There are many other factors that impact the ultimate expected sale price or license revenue which can be generated from a patent portfolio. If you or your company are interested in potentially unlocking the value of patent assets, then the best course of action is to locate a reputable patent monetization expert and ask for an assessment of your portfolio. In almost all cases, this can be done without charge and the expert should be able to provide a general idea of expected value and potential for a sale or successful licensing program. Some of these experts will market portfolios at no cost to the owner in return for a success based portion of the proceeds generated through the marketing of the assets.

“Lack of Intent to Use” – An Increasingly Common Weapon in Trademark Cases

The number of successful attacks on trademark applications and registrations based on a “lack of intent to use” has been increasing in recent years.

Trademark owners often include as many products and services in their applications as possible, describing their products and services in various ways, and listing assorted products and services related to their primary offerings. While this approach is understandable, it may lead to serious consequences. If the trademark owner cannot demonstrate an intent to use the mark for the all of the products and services in the application, the application and any registration resulting from the application may be in jeopardy.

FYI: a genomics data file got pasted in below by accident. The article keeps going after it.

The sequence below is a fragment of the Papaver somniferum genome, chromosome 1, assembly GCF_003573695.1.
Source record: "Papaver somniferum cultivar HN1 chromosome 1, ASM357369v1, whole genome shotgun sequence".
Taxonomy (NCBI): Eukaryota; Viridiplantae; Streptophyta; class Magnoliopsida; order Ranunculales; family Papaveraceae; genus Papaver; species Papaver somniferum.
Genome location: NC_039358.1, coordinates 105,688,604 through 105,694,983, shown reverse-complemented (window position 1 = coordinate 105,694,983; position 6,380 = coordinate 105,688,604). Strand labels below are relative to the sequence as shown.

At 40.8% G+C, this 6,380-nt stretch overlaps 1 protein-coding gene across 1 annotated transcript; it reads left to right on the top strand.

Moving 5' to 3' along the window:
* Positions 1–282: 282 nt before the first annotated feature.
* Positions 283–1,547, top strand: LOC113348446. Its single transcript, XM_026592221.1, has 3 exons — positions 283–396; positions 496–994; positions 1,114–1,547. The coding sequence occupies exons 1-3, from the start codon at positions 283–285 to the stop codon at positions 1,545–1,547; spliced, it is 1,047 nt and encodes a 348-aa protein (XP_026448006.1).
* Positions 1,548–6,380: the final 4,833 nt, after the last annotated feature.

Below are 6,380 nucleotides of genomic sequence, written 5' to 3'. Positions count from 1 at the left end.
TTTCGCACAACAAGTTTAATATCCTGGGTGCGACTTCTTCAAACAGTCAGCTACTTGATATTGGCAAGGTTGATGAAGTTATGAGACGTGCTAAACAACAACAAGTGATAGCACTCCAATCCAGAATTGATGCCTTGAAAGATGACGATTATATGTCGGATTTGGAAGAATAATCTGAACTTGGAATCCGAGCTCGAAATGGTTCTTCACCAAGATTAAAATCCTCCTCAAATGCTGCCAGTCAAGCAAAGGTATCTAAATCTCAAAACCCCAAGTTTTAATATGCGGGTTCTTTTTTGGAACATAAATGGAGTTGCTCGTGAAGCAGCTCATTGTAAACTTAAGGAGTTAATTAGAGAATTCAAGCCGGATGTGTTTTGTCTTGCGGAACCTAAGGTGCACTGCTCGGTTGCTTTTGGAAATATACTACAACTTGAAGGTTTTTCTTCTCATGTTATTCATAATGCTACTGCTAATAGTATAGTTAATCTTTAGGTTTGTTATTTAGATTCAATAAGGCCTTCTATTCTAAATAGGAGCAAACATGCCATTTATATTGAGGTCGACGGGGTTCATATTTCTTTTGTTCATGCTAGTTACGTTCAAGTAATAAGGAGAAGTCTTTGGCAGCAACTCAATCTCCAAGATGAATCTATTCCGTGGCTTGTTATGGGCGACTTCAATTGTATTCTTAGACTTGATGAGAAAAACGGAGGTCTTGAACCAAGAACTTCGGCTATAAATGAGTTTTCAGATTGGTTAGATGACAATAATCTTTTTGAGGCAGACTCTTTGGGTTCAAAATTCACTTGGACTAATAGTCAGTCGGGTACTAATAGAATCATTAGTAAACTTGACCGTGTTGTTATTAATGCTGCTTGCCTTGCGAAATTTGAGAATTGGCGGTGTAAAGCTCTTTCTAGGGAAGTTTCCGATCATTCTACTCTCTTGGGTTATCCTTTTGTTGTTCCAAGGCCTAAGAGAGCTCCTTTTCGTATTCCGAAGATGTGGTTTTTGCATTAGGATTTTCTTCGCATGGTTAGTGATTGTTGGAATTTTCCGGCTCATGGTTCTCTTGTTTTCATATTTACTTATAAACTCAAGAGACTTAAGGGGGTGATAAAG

Intent to Use

Intent-to-use trademark applications must include a declaration indicating that the owner has a “bona fide” intent to use the mark in U.S. commerce for the products and services in the application. The same is true of trademark applications based on foreign applications, foreign registrations, and Madrid Protocol registrations. A bona fide intent to use a trademark is an intent to commercialize the products and services in the application, not merely an intent to “lock up” or otherwise reserve rights in the mark.